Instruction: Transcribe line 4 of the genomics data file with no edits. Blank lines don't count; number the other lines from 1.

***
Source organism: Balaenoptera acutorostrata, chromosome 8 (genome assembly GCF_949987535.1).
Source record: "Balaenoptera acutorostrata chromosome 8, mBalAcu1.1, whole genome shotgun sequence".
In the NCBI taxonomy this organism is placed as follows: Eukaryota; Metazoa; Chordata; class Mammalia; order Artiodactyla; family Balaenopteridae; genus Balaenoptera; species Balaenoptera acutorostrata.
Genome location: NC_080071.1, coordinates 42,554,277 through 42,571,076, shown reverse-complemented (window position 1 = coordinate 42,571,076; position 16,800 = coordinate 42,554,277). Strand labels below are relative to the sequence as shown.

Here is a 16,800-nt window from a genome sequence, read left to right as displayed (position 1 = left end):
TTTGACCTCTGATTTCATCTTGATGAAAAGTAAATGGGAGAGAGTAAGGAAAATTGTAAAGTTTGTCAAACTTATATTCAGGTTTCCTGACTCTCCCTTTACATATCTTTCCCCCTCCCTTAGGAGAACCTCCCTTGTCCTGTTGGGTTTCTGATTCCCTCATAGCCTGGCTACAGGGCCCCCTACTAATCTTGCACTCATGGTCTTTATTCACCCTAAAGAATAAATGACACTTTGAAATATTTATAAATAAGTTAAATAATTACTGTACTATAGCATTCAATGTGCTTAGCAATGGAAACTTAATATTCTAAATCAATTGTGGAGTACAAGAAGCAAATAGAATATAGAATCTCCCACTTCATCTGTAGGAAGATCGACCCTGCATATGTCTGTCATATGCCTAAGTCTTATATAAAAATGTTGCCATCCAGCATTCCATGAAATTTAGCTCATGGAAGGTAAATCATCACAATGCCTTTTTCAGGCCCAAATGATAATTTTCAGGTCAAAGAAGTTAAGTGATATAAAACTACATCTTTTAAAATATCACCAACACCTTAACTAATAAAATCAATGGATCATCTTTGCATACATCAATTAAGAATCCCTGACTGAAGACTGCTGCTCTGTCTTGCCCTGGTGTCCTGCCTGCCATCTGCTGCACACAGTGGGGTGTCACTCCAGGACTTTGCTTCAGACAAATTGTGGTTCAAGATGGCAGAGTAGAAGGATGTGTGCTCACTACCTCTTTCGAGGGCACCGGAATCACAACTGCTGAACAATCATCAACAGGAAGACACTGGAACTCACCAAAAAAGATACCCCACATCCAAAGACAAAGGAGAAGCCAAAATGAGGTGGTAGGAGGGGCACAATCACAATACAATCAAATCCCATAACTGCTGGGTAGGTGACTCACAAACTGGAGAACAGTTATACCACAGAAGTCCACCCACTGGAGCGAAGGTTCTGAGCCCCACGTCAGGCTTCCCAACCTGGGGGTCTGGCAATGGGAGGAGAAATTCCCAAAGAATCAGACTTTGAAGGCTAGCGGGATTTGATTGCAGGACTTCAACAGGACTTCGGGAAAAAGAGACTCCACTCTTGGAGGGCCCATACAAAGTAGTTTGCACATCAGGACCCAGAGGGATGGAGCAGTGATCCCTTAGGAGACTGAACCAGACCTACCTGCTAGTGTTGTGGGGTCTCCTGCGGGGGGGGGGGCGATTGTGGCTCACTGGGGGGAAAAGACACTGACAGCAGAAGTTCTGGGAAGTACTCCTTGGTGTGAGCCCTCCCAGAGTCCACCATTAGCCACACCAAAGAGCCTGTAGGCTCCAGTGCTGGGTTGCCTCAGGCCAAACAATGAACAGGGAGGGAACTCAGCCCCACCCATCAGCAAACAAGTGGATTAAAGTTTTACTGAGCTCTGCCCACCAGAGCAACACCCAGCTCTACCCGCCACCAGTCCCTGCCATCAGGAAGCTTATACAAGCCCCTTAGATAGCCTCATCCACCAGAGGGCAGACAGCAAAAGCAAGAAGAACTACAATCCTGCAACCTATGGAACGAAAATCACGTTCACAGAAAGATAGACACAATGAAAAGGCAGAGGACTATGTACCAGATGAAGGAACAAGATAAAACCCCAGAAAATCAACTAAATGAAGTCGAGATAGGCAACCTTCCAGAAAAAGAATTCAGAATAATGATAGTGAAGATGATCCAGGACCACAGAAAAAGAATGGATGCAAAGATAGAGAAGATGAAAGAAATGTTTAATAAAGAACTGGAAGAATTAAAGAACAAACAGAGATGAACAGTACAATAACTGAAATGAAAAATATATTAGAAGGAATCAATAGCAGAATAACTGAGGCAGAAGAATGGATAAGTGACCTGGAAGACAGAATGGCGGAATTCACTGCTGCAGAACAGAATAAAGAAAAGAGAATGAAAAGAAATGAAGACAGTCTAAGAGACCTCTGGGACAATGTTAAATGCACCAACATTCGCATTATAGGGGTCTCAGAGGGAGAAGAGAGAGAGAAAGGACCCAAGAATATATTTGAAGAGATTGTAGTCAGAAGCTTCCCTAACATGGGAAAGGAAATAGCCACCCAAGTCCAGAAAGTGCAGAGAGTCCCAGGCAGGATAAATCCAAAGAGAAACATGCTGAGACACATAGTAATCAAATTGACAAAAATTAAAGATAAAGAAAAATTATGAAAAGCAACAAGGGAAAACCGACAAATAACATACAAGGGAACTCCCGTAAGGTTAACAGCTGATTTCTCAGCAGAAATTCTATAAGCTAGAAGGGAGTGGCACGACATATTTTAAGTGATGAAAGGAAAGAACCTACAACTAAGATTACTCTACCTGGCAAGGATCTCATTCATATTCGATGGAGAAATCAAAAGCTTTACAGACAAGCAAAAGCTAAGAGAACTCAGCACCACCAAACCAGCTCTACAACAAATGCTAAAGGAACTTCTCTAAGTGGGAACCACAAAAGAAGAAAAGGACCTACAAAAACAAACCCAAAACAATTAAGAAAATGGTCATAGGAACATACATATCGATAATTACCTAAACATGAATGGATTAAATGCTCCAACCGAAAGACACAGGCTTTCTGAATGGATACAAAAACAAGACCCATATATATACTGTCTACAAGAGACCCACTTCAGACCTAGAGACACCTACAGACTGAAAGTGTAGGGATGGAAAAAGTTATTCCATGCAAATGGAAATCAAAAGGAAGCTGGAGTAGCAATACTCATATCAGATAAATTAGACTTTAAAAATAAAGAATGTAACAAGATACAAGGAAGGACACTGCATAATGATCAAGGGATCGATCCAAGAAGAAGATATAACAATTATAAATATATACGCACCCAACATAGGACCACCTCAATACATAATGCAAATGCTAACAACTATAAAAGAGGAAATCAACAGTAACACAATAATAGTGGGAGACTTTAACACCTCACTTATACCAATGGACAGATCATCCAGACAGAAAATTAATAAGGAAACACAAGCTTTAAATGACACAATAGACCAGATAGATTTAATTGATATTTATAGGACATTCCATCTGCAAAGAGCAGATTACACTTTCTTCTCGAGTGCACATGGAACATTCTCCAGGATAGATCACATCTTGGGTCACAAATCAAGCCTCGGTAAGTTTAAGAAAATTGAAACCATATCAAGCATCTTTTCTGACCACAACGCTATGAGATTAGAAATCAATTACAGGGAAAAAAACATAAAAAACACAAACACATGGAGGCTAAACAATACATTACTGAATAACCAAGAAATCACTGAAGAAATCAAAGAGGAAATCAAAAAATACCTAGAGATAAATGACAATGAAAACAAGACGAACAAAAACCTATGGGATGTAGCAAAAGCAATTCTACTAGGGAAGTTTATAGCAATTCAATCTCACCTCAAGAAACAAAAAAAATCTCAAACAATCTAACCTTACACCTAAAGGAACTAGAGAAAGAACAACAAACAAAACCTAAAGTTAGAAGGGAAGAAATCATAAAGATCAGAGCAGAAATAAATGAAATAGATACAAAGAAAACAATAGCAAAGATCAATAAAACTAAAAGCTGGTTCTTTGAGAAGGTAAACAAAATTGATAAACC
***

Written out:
Genome location: NC_080071.1, coordinates 42,554,277 through 42,571,076, shown reverse-complemented (window position 1 = coordinate 42,571,076; position 16,800 = coordinate 42,554,277). Strand labels below are relative to the sequence as shown.